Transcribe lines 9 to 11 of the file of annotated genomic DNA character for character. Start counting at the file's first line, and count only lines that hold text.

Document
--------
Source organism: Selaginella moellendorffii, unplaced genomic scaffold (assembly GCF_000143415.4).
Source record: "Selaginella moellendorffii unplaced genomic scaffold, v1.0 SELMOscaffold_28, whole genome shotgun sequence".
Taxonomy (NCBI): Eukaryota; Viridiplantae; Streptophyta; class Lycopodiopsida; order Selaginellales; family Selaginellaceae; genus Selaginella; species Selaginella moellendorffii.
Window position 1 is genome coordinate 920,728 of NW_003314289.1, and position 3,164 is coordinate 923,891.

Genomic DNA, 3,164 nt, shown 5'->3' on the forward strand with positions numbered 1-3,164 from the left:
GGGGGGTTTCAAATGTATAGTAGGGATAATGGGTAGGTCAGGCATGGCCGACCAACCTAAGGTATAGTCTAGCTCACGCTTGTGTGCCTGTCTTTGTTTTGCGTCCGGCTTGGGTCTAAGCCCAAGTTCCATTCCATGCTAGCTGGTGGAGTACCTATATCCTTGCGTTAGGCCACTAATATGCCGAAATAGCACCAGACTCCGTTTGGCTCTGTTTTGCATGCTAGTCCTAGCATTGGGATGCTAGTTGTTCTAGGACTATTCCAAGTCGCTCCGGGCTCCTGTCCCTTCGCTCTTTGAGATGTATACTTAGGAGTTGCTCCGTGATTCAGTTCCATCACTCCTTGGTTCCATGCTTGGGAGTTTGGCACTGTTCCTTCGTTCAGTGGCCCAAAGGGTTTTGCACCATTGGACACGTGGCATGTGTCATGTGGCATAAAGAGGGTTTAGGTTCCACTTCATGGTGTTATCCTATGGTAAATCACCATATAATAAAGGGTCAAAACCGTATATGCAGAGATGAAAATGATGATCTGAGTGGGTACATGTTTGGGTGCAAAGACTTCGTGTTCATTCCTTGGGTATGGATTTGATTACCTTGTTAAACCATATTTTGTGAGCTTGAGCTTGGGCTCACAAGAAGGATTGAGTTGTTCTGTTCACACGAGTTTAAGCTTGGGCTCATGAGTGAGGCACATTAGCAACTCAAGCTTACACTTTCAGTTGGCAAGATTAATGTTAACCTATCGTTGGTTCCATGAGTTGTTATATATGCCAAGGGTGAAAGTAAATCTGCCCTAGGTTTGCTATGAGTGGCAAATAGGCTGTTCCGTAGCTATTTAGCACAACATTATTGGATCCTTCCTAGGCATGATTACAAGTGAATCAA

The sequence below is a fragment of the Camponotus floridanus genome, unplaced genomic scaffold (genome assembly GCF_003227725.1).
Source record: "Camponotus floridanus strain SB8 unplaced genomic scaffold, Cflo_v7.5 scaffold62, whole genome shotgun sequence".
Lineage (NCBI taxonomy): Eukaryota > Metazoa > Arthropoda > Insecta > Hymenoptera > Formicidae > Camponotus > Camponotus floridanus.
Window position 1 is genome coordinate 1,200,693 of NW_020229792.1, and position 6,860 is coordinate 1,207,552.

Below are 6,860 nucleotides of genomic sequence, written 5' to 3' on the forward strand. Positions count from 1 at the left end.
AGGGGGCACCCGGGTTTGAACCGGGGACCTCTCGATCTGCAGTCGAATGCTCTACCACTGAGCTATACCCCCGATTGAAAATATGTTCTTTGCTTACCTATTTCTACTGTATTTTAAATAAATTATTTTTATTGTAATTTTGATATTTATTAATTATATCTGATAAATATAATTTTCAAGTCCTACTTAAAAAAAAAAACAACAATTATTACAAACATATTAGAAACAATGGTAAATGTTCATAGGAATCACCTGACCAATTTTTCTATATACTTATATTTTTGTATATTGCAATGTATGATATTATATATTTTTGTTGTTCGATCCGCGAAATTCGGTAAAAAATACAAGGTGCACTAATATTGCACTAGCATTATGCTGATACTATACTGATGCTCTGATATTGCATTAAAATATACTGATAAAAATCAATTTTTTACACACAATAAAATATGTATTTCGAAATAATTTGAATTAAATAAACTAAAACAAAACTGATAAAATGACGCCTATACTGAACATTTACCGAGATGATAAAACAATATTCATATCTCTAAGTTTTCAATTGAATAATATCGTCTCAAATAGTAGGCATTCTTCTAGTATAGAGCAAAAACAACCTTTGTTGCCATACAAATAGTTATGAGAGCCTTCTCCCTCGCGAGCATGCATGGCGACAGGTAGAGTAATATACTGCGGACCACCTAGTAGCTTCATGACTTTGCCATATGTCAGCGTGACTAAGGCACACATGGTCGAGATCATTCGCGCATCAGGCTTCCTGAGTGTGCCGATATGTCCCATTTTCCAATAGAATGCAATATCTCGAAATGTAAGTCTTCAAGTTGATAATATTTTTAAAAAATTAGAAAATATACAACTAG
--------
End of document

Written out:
Lineage (NCBI taxonomy): Eukaryota > Metazoa > Arthropoda > Insecta > Hymenoptera > Formicidae > Camponotus > Camponotus floridanus.
Window position 1 is genome coordinate 1,200,693 of NW_020229792.1, and position 6,860 is coordinate 1,207,552.

Below are 6,860 nucleotides of genomic sequence, written 5' to 3' on the forward strand. Positions count from 1 at the left end.